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Raising Arizona
Tom Verducci
November 05, 2001
Led by fireballers Curt Schilling and Randy Johnson, the long-in-the-tooth Diamondbacks kicked up their heels and jumped on the Yankees for a 2-0 World Series lead
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November 05, 2001

Raising Arizona

Led by fireballers Curt Schilling and Randy Johnson, the long-in-the-tooth Diamondbacks kicked up their heels and jumped on the Yankees for a 2-0 World Series lead

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One warm, clear thought came to Luis Gonzalez as he floated joyfully around the bases last Saturday night upon hitting a home run in his first World Series game, a game he didn't reach until he was 34 years old and had played 11 full major league seasons: backyard Wiffle ball. It occurred to Gonzalez, the Arizona Diamondbacks leftfielder, that he had done this before, though as a kid in Tampa he had used a plastic bat and his imagination to hit his Series home run.

To the New York Yankees the World Series may seem like air or water, just another staple of life. The Diamondbacks, however, a team loaded with aging players who needed patience and Celebrex to finally reach the Fall Classic, remind us that the World Series is as precious as a boy's dream. The World Series is a sugarplum.

'Twas the night before Game 1 when Gonzalez, nestled in his bed in his Scotts-dale house, awoke and looked at his digital clock, certain he'd been asleep for two hours or more. The clock mocked him. Only 10 minutes had passed since he last had checked. "It was like that all night," Gonzalez said after Game 1. "Not because it was a matter of being nervous. It was a matter of being excited. I wound up getting only a couple of hours of sleep."

A wired Gonzalez reported to Bank One Ballpark at 10:30 a.m.—nearly seven hours before the first pitch. First baseman Mark Grace had already been there for a half hour. "Had to," Grace said later that day. He explained that he had been so jumpy, "my old lady kicked me out of the house." Gonzalez and Grace were two of nine Diamondbacks who had spent at least 10 years in the big leagues without getting to the World Series.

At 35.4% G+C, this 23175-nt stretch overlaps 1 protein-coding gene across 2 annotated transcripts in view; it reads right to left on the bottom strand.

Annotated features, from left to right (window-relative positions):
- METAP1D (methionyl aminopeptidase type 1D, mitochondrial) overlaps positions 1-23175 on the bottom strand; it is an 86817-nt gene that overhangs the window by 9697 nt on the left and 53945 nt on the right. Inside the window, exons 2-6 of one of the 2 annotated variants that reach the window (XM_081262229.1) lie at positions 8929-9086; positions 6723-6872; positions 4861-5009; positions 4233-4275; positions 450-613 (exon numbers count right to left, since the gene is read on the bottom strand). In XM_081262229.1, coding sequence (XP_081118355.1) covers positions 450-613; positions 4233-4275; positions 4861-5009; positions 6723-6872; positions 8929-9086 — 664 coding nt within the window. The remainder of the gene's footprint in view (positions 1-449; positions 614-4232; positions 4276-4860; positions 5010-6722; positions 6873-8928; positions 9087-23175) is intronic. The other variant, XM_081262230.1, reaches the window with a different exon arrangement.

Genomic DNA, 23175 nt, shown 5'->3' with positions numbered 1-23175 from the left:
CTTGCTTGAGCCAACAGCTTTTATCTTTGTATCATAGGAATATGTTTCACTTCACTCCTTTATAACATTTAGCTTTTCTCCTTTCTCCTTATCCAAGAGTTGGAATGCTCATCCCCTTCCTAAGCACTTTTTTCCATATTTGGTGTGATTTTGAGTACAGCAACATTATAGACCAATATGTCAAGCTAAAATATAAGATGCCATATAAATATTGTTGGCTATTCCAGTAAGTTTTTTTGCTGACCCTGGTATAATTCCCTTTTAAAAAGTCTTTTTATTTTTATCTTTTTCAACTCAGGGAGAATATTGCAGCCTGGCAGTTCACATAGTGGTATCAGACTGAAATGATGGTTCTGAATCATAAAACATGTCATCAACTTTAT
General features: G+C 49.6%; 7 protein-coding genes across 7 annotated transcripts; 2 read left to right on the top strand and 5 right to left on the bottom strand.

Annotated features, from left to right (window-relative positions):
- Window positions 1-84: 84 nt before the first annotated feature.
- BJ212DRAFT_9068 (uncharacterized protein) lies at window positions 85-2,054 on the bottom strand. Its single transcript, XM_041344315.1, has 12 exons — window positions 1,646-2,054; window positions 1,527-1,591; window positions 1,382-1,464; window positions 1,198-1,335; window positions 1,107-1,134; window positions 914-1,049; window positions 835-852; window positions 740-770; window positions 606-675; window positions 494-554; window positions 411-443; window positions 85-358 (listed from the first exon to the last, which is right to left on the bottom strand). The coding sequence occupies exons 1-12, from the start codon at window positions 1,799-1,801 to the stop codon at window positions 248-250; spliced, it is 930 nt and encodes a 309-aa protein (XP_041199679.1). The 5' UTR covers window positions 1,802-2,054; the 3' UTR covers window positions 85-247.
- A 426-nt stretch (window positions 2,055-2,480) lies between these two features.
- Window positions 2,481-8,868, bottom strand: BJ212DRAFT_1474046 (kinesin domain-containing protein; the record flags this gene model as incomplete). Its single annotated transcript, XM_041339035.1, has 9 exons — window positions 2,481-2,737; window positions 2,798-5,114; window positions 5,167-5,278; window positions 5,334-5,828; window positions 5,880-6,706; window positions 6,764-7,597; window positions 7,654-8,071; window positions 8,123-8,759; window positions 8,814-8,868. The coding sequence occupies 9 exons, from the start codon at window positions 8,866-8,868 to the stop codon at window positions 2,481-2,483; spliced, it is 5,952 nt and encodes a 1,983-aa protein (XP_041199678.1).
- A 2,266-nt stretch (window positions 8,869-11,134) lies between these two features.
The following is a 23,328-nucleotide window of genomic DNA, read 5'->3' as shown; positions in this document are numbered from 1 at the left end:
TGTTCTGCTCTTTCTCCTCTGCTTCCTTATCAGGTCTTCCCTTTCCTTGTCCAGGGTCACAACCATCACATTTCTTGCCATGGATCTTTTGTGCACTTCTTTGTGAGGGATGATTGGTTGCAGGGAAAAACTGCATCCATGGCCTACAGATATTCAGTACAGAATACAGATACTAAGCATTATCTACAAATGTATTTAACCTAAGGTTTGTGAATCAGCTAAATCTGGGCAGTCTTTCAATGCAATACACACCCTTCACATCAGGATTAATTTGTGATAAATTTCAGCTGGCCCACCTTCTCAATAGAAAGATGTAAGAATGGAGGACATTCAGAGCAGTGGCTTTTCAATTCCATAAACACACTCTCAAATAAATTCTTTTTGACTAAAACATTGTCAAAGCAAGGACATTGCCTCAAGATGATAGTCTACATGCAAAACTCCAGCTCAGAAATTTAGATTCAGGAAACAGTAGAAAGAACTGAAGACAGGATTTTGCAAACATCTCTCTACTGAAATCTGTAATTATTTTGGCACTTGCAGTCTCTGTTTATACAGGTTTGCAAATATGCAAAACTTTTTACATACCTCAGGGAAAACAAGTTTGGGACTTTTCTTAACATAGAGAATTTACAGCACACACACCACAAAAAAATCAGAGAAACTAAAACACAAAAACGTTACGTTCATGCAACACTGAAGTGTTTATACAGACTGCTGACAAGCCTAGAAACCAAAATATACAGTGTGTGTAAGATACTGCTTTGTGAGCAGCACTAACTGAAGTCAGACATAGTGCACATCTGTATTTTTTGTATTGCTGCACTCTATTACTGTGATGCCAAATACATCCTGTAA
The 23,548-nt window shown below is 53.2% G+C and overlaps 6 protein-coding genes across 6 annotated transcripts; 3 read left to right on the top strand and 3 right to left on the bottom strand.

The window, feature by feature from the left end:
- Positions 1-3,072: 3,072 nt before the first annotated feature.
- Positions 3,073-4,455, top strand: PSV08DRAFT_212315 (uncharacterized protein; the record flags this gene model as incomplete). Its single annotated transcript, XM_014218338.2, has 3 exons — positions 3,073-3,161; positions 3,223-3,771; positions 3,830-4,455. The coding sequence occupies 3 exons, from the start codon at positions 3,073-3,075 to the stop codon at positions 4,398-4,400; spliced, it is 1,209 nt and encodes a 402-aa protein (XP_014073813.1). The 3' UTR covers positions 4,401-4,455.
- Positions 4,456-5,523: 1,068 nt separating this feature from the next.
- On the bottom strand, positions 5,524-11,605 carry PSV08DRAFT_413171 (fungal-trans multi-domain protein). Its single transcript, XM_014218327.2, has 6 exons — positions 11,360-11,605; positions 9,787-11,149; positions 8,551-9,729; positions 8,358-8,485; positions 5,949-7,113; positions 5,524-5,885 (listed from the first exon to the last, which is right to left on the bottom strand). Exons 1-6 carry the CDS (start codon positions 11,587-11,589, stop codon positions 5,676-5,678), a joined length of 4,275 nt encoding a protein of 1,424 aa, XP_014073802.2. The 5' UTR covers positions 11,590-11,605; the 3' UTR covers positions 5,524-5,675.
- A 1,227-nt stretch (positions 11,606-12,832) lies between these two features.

Grace is 37, stocks Celebrex (an arthritis pain reliever) in his locker and spent 13 years on rock-pile duty with the Chicago Cubs before signing with the Diamond-backs as a free agent last December. He normally spends October playing golf in Arizona with former big leaguers like Vince Coleman, Chili Davis and Bob Melvin, who are happy to have his company. ("They know I write big checks after the 18th hole," Grace said.) On Saturday night he stood on the third base line and felt the hair on his arms stand up and a chill shoot through his body as Jewel sang The Star-Spangled Banner to the accompaniment of fireworks.

" 'The rockets' red glare'—that's when it really hit me," Grace said. "I thought, You know what? This is pretty damn exciting. This is pretty damn cool. It was a better feeling than I ever, ever imagined."

The 97th World Series, which started later in the year than any other, will go down as one worth waiting for. It wasn't only that you'd have to go all the way back to the third World Series, in 1906, to find more brilliant pitching over the first two games or a Fall Classic than that provided on Saturday and Sunday by righthander Curt Schilling and lefthander Randy Johnson, the Diamondbacks' version of Drysdale and Koufax. It was also because almost everywhere you turned, another wrinkled Arizona elder who had seemingly driven up in an Airstream was fulfilling a lifelong dream.

The Yankees may have had a 58-to-1 edge in world championship rings owned by players on the Series' rosters (second baseman Craig Counsell, who homered in Game 1, had the Diamondbacks' lone ring, won as a member of the 1997 Florida Marlins), but Arizona, with 9-1 and 4-0 victories, ended the weekend with a two-games-to-none lead. (Games 3, 4 and, if necessary, 5 were scheduled for Yankee Stadium on Tuesday, Wednesday and Thursday.) The Diamondbacks accomplished their weekend sweep using only one player younger than 31—outfielder Danny Bautista, 29, who drove in Game 2's first run with a second-inning double.

No moment better captured what the World Series meant to the National League champions than when righthander Mike Morgan entered to pitch the eighth inning of Game 1. Morgan, 42, is so old that he and Warren Spahn have a common teammate, Rico Carty. (No, not at the same time.) "I want to be the white Satchel Paige," says Morgan, who made his major league debut in 1978, one week after graduating from high school. Paige was also 42 when he appeared in his first World Series, in 1948.

Morgan typically spends his Octobers running a hunting expedition company outside Ogden, Utah. Last Saturday, though, Doc, Cal, E-man, Z-man and the rest of his Lost Creek Outfitters brigade kept an empty bunk for him on the Green River and watched on a borrowed TV hooked up to a generator as Morgan inherited a 9-1 lead from Schilling. Morgan hurried excitedly through his warmup pitches, only to have home plate umpire Steve Rippley tell him play would be held up until a typical World Series extra-long batch of between-innings TV commercials had run its course. With time on his hands Morgan peered into the stands behind home plate.

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